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Ex-Apple executive and longtime Apple commentator Jean-Louis Gassee says the iPad is failing. It's clear that he doesn't know what it's for, but that in no way makes it a dying product.
Jean-Louis Gassee is not afraid to use his long-running Monday Note blog to be controversial about Apple, but usually he's got at least a hint of a valid point. This week, he's phoned it in with what would be wrong if it were the two sentences it should be, and is complete nonsense at the kilo-word length it is.
It's true that iPad sales are lower than they were at the 2014 peak. But Gassee wants to make this point about users not knowing what the iPad is for — and he rewrites history to do it.
In 2010, Steve Jobs, known for his affirmative, ringing positioning statements, hemmed and hawed with eerie prescience:
"iPad has to find its place between the iPhone and the Mac."
Disagree with Steve Jobs or not, believe him or not, he did not hem or haw in the slightest. He also didn't say the words in that quote, either, not at the iPad launch.
Instead, Jobs was declarative. He said that a third category of device, "something that's between a laptop and a smartphone," would have to do certain things.
"The bar is pretty high," he said. "In order to really create a new category of devices, those devices are going to have to be far better at doing some key tasks. They're going to have to be far better at doing some really important things. Better than the laptop. Better than the smartphone."
He then gave examples of what people use devices for, such as browsing the web, doing email, reading.
"If there's going to be a third category of device," he continued, "it's going to have to be better at these kinds of tasks than a laptop or a smartphone."
"Otherwise it has no reason for being," he said, with definition. That's not hemming and hawing. This is what a new class of device would have to have, would have to be.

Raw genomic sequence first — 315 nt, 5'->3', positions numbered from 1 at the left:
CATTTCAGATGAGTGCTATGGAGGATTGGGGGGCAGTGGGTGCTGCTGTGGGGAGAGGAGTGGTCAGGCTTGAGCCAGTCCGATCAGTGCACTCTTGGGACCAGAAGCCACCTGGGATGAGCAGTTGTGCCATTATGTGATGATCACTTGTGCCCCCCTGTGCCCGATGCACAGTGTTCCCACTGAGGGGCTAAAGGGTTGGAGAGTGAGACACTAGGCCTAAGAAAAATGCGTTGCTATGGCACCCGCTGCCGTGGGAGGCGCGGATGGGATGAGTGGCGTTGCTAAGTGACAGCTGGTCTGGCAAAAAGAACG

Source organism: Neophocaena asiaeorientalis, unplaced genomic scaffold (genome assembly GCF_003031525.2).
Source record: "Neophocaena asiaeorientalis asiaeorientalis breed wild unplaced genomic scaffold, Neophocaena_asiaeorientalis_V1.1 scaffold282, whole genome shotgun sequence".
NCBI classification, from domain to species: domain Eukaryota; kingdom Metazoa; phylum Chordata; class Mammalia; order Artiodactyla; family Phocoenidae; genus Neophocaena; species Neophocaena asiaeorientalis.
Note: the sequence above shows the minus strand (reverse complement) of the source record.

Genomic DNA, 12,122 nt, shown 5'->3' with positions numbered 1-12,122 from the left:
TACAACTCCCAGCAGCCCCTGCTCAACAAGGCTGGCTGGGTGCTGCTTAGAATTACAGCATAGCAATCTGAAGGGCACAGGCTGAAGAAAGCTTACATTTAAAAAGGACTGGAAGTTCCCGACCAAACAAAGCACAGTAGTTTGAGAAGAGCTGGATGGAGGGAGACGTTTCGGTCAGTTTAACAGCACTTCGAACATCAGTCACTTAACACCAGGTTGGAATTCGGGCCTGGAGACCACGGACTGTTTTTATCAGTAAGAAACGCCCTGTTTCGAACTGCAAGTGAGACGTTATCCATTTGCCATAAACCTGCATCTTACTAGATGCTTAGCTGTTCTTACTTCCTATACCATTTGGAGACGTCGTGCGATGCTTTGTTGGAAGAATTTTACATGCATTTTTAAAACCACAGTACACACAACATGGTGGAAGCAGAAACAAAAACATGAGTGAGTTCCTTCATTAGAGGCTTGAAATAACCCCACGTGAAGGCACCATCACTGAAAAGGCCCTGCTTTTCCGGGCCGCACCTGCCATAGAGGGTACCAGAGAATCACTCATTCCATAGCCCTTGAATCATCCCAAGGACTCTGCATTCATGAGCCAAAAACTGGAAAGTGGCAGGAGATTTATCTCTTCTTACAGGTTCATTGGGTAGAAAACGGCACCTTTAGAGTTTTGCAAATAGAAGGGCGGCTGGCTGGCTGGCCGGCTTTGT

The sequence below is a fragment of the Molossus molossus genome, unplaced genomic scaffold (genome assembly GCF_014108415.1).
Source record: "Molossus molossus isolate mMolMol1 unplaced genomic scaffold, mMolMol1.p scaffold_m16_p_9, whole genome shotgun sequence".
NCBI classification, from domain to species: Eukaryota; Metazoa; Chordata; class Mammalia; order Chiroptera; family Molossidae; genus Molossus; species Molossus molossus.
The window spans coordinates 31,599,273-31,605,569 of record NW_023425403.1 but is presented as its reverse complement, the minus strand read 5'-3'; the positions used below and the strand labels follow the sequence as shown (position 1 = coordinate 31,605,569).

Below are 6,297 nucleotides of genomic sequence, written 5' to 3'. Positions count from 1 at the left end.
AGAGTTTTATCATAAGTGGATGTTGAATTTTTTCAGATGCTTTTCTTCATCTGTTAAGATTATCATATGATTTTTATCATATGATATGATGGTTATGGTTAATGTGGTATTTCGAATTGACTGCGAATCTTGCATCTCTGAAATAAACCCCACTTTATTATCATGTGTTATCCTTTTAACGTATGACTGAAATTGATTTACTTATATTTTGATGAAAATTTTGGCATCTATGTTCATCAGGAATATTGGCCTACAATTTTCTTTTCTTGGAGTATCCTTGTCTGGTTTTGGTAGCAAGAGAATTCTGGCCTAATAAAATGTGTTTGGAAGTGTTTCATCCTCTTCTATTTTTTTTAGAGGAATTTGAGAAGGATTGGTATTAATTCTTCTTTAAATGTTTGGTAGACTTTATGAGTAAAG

He then mocked some who believed at the time that the now completely dead netbook concept was this third class of device.
"The problem is that netbooks aren't better at anything," Jobs said. "But we think we've got something that is and we'd like to show it to you today for the first time. And we call it the iPad."
There you go. This is what we need, this is what the iPad is, off we go — and Jobs was clear.
It's true that many, possibly including Gassee, would like the iPad to work like a Mac. It's also true that, unlike with Jobs, Tim Cook actually did say the words Gassee attributes to him.
"The iPad is the clearest expression of our vision of the future of personal computing," Cook said. He has continued to maintain that view for years at this point.
And it's true that with the M2 processor the iPad hardware is confusingly more powerful than its own software lets it be. So if Gassee wants to question the line about it being the "clearest expression," that's fine.
It's also obviously fine that he wants to slam Stage Manager on iPad, because as it stands, it isn't great. Yet in an argument that claims no one knows what an iPad is, taking time out to criticize something it has seems to not prove what he wants it to.
Similarly, saying that the iPad has become like the Microsoft Surface isn't wrong, it just isn't addressing the issue at hand.
Instead, bringing up the Surface just reminds you that Microsoft and any other tablet manufacturer on the planet would kill to have sales figures like the iPad.